Humanities for the Environment Initiative (HRC Theatrette)
Public Humanities Initiative (HRC Lady Wilson Room)

3:30 – 5:30 pm
Meetings of CHCI Member Groups

Associate Directors and Administrators Group (HRC Lady Wilson Room)
New Directors Group (HRC Theatrette)

6:00 – 8:00 pm
Opening Reception at the National Gallery of Australia
Co-sponsored by the Australian Academy of Humanities

Programs on 14 June took place in the Shine Dome, Australian Academy of Science

8:00 am
Registration/check-in and Coffee

9:00 am
Opening remarks by Ian Young, Vice Chancellor, the Australian National University, and Srinivas Aravamudan, President, Consortium of Humanities Centers and Institutes and Dean of the Humanities, Duke University

9:30 – 11:00 am
Plenary Lecture: Elizabeth Povinelli, Columbia University
Geontologies: The Promise of Indigenous Worlds in Augmented Reality
Chair: Iain McCalman

11:00 - 11:30 am
Coffee Break

11:30 am – 1:00 pm
Panel: Indigenous Habitations/Marine Ecologies

Poul Holm, Trinity College Dublin
Fishing Matters: Historical Perspectives on the Impacts of Fisheries on Ecosystems and Human Societies

Iain McCalman, University of Sydney
Managing the Sea: Indigenes, Castaways and Marine Environments at the Cusp of European Contact

Peter Veth, Australian National University
Indigenous Coastal Management: A Deep History

Chair: Margaret Kelleher, National University of Ireland, Maynooth

1:00 – 2:30 pm
Lunch with Member Breakout Groups
Great Hall, University House

2:45 – 4:15 pm
Workshop: Public Humanities

Sara Guyer, University of Wisconsin-Madison
Robert Phiddian, Flinders University and Australian Consortium of Humanities Research Centres
Moderator: Ian Baucom, Duke University

4:15 pm
Coffee Break

6:00 - 7:30 pm
Viewing of the Exhibition Antarctica
Introductory talk by Tom Griffiths, introduced by Caroline Turner, both Australian National University
Drill Hall Gallery, ANU Campus

7:45 pm
Annual Meeting Dinner ($75US additional fee)
The Lobby Restaurant

Programs on 15 June took place in the Shine Dome, Australian Academy of Science

9:00 – 10:30 am
Panel: Anthropocene, Biopolitics and Climate Ethics

Karen Pinkus, Cornell University
Fuels and Humans, Bios and Zoe

Libby Robin, Australian National University
Documenting the Anthropocene: Historical Reflections on Global Change

Alison Bashford, University of Sydney Spaceship
Earth: Malthus and the Anthropocene

Chair: Alan Chan, Nanyang Technological University, Singapore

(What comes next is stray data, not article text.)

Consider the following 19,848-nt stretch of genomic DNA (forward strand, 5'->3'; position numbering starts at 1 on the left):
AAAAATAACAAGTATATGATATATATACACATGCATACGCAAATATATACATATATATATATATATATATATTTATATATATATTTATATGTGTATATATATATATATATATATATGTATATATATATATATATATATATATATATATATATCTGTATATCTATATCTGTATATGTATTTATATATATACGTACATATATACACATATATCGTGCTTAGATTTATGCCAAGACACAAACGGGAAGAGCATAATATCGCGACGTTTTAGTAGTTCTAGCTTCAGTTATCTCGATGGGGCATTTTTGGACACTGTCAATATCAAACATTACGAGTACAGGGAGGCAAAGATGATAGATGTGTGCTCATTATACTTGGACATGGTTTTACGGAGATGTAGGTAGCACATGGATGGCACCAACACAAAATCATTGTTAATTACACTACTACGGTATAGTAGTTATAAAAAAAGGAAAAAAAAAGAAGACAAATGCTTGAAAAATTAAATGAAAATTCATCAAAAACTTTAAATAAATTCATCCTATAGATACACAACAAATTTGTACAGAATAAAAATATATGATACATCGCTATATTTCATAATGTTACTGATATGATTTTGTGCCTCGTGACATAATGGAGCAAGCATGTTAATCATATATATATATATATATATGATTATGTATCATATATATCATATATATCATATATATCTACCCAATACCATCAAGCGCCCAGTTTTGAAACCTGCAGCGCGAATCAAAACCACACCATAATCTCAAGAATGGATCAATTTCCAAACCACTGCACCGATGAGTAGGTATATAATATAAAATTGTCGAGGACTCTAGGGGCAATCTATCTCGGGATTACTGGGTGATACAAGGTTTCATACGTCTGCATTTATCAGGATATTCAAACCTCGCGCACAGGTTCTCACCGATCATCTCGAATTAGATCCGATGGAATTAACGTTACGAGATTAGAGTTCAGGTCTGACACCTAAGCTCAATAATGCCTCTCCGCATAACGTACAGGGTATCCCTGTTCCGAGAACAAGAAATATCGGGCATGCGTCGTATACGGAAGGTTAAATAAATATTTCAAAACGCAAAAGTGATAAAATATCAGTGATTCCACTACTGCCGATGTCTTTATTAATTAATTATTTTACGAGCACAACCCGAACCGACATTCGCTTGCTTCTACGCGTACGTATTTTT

10:30 – 11:00 am
Coffee Break

11:00 am – 12:30 pm
Plenary Lecture: Ross Garnaut, University of Melbourne and the Australian National University
Can Humans Manage the Anthropocene: Australian Carbon Pricing in Context
Chair: Debjani Ganguly

12:30 – 3:00 pm
Lunch, followed by CHCI Business Meeting and Member Breakout Groups

4:00 – 5:30 pm
Plenary Lecture: Dipesh Chakrabarty, University of Chicago
Climate Change, Climate Justice, and the Anthropos of the Anthropocene
Chair: Michael Bérubé
House of Representatives Chamber, Old Parliament House

6:15 – 7:00 pm
Performance by harpist Alice Giles, Creative Arts fellow, Australian Antarctica Expedition, 2010-2011
Introduced by Kate Bowan, Australian National University
Band Room, ANU School of Music

7:00 – 9:00 pm
Closing Reception
Larry Sitsky Recital Room, ANU School of Music

Programs on 16 June took place at the Theatrette, Humanities Research Centre, Sir Roland Wilson Building

9:00 – 9:30 am Special Session: Results of the CHCI Program Planning Initiative (click here for update)

Srinivas Aravamudan, President, CHCI
James Chandler, Franke Institute for the Humanities, University of Chicago
Kathleen Woodward, Simpson Center for the Humanities, University of Washington
Debjani Ganguly, Humanities Research Centre, Australian National University

9:30 – 11:00 am
Group presentations by co-conveners of CHCI Program Planning Projects:

Humanities for the Environment
Integrative Graduate Humanities Education and Research Training(IGHERT)
Medical Humanities
Religion, Secularism, and Political Belonging

11:00 – 11:30 am
Coffee Break

11:30 am - 1:00 pm
Building on the Planning Initiative: Future Projects

1:00 - 2:00 pm
Closing lunch

Click here for information on Re-Thinking Invasion Ecologies, a related, specially organized conference at the University of Sydney held on 18-19 June. Please note that this was not a CHCI program.